Free State thrilled to be the first to switch off analogue transmission

Free State Premier Sisi Ntombela on Friday expressed excitement at the province being the first in South Africa to switch from analogue to digital transmission.

The Premier attended the Broadcast Digital Migration (BDM) briefing hosted by Communications Minister Nomvula Mokonyane on Friday in Pretoria.

We must make sure that it must not fail, said Ntombela, adding that a total 117 transmitters, of which 106 belong to the SABC and 17 to E-TV will definitely be switched off come the end of December.

Currently, television and radio signals are broadcast on an analogue platform, which requires a large amount of bandwidth to transmit picture and sound information. This limits the amount of signals that can get through at any time.

However, digital signals require much less bandwidth, therefore more channels can be broadcast at the same time, with brighter, sharper picture and better sound.

The Premier said the provincial government is working together with the Department of Communications' Project Management Office to inform viewers of the impending switch-off and assist in the registration of viewers in all parts of the province.

We want to make sure that all of them [viewers] must be on board. The Free State community is encouraged to tune in to their local community radio stations and other media platform for more information going forward, said the Premier.

In addition to announcing the Free State as the first province to switch-off analogue, Mokonyane also announced that South Africa will switch off the old technology by July 2020.

Revised model welcomed

Cabinet, at its last meeting, adopted a revised delivery model for the BDM project.

Industry who had gathered at the briefing welcomed the revised delivery model of the project which now adopts a market/retail driven approach through collaboration with the private sector and industry where government will no longer be involved in the procurement of Set Top Boxes (STBs), warehousing, transportation and installation of devices.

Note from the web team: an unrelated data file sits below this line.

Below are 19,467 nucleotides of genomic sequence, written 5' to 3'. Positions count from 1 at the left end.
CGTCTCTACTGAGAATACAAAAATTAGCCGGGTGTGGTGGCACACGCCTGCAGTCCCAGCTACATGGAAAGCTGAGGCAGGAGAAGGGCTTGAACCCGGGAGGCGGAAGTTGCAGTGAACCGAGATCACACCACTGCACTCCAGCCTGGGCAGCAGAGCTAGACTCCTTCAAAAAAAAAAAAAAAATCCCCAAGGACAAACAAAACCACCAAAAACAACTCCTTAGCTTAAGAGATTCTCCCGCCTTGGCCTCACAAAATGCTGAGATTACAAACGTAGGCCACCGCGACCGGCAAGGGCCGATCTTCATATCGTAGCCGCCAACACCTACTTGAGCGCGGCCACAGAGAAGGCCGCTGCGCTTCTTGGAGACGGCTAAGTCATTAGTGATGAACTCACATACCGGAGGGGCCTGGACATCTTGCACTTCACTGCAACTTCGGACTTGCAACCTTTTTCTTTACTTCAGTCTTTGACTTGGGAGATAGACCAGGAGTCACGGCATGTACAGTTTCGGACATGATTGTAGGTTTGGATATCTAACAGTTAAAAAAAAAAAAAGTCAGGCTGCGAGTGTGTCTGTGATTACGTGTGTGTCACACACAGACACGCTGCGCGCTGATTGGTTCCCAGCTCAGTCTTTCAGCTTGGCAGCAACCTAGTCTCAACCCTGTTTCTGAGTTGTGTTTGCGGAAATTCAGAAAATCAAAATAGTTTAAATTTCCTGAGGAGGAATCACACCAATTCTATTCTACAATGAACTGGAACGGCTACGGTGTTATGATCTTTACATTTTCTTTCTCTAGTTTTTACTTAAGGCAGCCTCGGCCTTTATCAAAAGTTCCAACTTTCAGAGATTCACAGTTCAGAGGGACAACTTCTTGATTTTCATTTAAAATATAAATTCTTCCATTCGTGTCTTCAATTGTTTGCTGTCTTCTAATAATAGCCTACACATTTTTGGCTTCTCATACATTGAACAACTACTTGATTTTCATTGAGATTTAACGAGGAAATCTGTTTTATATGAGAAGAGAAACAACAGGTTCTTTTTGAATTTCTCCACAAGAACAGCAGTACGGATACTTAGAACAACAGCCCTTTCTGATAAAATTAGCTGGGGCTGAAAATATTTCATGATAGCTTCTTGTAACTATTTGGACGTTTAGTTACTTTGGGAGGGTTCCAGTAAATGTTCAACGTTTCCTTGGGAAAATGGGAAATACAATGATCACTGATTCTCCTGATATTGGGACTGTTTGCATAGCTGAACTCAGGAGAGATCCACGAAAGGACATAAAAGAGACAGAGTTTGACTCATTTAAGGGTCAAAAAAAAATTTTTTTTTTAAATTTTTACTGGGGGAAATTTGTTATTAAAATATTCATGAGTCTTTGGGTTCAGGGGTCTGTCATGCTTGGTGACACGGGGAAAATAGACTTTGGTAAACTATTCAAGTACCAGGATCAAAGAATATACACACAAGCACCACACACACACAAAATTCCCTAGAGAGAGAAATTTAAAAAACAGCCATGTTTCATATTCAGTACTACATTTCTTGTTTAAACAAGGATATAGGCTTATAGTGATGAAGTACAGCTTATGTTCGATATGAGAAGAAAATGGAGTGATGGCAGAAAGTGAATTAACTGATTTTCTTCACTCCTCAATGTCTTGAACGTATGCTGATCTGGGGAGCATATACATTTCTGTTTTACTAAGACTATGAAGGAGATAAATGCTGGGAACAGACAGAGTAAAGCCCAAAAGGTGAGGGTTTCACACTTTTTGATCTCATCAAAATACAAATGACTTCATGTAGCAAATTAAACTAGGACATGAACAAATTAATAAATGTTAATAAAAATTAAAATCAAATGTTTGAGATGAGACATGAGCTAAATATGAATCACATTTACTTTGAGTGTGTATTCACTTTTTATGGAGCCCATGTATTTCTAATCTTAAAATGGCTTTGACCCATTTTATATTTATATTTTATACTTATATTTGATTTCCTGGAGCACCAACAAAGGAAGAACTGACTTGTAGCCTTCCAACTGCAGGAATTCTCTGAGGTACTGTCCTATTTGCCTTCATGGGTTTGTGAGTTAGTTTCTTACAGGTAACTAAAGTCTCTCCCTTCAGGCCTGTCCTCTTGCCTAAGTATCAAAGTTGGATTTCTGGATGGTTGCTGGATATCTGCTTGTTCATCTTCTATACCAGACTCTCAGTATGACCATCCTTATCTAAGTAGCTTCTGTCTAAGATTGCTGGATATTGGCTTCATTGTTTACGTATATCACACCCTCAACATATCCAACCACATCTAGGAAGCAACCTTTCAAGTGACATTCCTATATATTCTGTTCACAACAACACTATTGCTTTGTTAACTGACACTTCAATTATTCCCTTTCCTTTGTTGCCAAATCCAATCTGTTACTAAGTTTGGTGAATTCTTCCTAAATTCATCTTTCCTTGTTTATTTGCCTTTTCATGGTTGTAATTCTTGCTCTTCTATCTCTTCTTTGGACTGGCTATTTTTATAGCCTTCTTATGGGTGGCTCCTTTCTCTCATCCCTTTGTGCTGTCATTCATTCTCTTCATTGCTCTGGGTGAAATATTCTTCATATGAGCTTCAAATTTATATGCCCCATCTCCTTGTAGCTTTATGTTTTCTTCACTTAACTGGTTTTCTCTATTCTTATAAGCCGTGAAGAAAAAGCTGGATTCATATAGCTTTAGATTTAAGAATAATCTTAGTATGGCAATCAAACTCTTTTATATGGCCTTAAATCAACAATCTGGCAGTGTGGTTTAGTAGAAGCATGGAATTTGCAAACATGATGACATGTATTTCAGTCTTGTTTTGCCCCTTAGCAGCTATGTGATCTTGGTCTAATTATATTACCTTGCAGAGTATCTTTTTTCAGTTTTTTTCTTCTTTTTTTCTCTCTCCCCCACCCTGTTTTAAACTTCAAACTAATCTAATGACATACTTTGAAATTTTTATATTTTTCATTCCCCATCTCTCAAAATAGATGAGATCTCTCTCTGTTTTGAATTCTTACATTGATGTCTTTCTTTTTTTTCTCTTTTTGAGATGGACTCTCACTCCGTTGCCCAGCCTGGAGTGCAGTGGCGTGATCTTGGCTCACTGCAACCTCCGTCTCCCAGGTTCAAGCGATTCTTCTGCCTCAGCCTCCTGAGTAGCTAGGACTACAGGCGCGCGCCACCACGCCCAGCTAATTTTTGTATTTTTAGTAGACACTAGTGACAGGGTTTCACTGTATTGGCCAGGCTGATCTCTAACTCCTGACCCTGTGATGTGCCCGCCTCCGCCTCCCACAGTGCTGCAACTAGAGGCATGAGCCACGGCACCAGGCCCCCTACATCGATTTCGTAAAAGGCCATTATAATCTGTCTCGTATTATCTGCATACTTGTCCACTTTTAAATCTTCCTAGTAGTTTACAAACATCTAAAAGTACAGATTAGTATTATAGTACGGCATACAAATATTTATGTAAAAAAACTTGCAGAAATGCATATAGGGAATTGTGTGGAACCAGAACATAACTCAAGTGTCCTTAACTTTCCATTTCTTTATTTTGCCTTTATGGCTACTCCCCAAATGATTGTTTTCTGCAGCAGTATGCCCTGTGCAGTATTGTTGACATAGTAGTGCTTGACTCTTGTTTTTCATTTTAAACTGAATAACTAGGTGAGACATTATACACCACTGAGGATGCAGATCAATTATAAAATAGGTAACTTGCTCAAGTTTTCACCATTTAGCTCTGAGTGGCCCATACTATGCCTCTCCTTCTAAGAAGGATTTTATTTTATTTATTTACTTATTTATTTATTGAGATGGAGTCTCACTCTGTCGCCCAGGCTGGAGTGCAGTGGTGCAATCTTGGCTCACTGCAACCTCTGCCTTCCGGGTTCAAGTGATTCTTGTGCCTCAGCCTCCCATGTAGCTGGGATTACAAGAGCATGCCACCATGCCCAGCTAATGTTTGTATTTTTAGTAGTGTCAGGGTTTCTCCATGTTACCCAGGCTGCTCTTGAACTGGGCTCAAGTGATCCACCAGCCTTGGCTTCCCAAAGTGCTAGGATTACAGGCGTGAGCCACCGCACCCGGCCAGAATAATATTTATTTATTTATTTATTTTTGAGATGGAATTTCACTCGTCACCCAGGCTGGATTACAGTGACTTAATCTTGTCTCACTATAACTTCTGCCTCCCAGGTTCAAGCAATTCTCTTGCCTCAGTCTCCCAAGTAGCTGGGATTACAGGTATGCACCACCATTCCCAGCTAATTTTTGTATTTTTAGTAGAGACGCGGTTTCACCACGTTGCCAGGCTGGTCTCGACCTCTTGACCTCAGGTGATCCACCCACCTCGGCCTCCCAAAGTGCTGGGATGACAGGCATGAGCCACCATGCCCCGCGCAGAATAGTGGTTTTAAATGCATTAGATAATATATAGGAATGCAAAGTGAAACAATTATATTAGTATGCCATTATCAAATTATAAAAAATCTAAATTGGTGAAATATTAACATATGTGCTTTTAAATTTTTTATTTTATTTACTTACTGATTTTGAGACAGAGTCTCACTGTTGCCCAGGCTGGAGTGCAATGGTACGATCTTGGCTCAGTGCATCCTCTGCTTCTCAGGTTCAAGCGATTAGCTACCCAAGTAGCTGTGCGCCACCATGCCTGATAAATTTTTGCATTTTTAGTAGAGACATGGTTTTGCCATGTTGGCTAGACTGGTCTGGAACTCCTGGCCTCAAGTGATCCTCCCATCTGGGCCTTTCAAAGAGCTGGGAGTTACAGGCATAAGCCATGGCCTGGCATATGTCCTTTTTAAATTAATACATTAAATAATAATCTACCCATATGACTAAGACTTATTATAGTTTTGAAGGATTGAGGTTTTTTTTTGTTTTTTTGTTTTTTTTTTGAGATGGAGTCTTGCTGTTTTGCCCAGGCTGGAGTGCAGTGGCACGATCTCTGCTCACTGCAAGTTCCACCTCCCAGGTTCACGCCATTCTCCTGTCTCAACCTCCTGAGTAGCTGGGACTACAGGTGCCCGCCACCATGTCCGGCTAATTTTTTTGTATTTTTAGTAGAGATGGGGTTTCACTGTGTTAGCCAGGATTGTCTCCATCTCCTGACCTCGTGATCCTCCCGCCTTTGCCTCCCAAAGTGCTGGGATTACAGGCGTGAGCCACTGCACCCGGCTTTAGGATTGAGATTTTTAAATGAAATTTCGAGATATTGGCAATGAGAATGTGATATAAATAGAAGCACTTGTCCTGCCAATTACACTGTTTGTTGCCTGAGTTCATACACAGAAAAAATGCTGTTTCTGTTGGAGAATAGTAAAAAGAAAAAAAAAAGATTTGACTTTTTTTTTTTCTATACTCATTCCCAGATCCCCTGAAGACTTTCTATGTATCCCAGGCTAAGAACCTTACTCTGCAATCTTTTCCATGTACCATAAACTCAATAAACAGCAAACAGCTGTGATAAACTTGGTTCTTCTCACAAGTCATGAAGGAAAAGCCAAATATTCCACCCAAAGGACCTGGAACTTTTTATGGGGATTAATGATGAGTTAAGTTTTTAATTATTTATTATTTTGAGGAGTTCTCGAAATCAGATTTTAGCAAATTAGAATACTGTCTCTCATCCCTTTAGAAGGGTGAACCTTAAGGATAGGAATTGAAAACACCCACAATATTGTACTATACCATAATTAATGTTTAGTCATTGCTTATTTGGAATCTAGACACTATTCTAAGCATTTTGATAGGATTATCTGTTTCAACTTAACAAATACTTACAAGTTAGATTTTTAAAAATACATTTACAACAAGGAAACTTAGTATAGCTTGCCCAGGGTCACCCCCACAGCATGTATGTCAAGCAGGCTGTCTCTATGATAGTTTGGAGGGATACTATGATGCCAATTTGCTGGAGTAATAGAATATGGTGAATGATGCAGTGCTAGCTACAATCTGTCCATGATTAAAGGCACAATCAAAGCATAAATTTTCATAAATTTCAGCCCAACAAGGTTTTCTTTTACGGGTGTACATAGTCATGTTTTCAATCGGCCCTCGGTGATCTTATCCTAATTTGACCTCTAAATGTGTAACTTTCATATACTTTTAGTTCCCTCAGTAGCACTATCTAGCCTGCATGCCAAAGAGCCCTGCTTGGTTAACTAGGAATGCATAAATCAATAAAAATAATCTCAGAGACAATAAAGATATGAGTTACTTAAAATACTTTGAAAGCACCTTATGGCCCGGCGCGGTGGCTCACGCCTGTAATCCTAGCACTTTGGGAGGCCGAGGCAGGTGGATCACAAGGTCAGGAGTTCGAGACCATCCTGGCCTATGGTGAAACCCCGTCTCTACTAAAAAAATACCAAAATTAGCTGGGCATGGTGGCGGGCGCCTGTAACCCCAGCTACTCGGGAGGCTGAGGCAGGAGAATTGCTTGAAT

Deputy Chief Executive Officer of eMedia group (eTV) Khalik Sheriff welcomed the move.

The new energy within the Ministry of Communication is giving us impetus that is going to make the process we've heard of over the last years, a reality before 2020. I'm here to commit our business to this process, he said.

Meanwhile, Sentech Chief Executive Officer Mlamli Booi said network availability does exist.

We have provision for network nationally which means that all licensees who have been given a mandate to cover certain areas, can cover all the areas they are licensed to cover, said Booi.

He stressed that the network is available and able to carry the digital terrestrial signal.

I'm happy that our customers here are prepared to support the move towards digital. We are excited by the spirit of going digital, we want to run fast as the country, said Booi, adding that it is costing the country to run both analogue and digital networks.

What is key to the success of Digital Terrestrial Television (DTT), he said, is content. Sentech is encouraged by customers who have made content available for DTT.

Disposal of analogue TV sets

Meanwhile, Mokonyane said the disposal of analogue TV sets is critical for the uptake of digital TV in South Africa and also for guarding against these obsolete technologies becoming an environmental hazard.

Work on the discontinuation of analogue TVs is ongoing, she said. However, government has also turned its attention to discouraging consumers from buying analogue TV sets.

In other words, digitally enabled appliances have to be clearly marked with our Go Digital logo, said the Minister.

The Northern Cape will be next in line to switch-off from analogue. The province is expected to switch-off by 31 March 2019.

Source: South African Government News Agency

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